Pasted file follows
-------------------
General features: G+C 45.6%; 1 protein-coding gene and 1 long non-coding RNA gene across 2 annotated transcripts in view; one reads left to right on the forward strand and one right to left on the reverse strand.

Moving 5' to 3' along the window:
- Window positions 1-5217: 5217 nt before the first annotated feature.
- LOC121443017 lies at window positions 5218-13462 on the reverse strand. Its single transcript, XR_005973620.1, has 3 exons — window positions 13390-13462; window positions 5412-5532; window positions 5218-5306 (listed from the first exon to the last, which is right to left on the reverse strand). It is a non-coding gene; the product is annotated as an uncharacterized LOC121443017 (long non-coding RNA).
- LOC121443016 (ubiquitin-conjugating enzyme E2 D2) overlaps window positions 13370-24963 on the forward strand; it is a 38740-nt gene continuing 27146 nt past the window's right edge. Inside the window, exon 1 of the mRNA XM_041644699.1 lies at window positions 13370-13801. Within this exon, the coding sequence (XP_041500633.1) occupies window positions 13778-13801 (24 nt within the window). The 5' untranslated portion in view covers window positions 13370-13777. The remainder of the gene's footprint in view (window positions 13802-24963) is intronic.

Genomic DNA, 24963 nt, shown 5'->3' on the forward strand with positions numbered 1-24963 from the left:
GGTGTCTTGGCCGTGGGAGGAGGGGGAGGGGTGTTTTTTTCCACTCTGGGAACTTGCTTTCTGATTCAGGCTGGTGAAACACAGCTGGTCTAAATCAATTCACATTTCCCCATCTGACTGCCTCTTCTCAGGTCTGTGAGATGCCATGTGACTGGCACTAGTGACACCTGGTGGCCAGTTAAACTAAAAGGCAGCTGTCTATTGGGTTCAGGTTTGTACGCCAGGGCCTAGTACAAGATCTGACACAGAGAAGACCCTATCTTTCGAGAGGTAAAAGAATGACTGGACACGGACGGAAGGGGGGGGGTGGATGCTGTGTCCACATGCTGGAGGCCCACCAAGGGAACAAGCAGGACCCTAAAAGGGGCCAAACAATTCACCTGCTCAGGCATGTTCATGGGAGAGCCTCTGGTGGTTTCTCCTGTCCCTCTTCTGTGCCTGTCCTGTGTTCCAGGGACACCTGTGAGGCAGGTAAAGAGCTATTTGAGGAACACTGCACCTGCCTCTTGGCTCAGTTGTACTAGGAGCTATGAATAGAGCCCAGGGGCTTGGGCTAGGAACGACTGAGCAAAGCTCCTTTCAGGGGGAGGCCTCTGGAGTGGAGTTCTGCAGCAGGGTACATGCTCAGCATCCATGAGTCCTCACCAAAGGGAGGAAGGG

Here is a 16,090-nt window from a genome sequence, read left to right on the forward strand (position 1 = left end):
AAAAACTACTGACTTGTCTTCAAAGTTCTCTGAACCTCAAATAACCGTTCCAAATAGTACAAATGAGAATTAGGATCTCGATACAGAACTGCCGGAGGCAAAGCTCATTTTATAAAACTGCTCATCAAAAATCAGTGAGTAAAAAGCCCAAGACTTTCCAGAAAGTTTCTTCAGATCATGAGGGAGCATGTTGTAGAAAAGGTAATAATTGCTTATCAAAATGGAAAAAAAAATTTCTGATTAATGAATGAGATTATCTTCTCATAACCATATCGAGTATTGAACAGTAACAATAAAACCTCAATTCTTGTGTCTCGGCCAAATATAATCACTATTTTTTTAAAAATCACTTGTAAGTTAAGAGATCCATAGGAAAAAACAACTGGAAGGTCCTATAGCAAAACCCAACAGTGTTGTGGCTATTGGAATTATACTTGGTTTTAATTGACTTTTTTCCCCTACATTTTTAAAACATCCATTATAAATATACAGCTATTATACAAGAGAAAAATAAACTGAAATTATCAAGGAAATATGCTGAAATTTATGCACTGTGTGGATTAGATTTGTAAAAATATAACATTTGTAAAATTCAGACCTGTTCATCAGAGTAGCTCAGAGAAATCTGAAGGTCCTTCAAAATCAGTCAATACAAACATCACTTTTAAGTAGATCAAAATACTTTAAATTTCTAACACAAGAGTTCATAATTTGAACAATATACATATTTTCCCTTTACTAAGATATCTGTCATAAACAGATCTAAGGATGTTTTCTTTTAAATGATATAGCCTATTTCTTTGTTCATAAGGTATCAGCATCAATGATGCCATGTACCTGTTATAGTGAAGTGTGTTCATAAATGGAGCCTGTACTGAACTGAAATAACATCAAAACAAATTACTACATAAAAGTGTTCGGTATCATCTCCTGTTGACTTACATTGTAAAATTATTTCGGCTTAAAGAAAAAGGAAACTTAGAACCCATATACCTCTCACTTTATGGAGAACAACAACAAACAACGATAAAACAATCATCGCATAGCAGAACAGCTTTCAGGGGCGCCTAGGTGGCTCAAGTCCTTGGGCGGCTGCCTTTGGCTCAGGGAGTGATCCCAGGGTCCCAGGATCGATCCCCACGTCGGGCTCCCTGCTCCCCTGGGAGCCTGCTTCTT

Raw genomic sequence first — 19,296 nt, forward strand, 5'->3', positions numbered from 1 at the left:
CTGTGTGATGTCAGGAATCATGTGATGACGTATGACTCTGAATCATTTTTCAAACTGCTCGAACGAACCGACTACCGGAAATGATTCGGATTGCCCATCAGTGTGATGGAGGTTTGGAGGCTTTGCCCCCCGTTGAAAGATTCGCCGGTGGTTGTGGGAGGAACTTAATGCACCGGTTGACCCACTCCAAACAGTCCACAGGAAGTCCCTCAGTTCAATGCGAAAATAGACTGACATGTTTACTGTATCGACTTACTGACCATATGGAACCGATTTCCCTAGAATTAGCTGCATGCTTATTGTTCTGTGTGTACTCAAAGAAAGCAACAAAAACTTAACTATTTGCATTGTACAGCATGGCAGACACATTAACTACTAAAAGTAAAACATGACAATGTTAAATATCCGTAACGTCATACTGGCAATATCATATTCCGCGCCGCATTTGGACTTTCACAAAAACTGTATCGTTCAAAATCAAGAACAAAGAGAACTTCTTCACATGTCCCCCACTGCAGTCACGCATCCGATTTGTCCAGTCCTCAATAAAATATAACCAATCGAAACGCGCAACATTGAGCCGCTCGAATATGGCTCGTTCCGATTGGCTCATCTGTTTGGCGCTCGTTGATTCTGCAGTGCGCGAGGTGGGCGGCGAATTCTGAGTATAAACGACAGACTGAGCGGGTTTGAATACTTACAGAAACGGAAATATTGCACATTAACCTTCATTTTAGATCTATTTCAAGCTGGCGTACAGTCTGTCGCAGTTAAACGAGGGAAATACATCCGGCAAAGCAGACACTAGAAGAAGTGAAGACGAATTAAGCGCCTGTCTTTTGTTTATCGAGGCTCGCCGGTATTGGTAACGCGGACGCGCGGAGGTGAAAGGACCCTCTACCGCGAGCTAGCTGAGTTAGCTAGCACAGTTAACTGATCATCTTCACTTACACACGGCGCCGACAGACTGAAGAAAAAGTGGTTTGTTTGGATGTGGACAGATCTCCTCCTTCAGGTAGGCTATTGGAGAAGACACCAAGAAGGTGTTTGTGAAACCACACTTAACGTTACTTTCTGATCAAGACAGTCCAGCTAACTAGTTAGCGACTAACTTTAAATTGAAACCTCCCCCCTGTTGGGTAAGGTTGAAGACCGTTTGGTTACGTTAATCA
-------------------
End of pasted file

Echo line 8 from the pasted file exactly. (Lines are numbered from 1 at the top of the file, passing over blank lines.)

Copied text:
Here is a 16,090-nt window from a genome sequence, read left to right on the forward strand (position 1 = left end):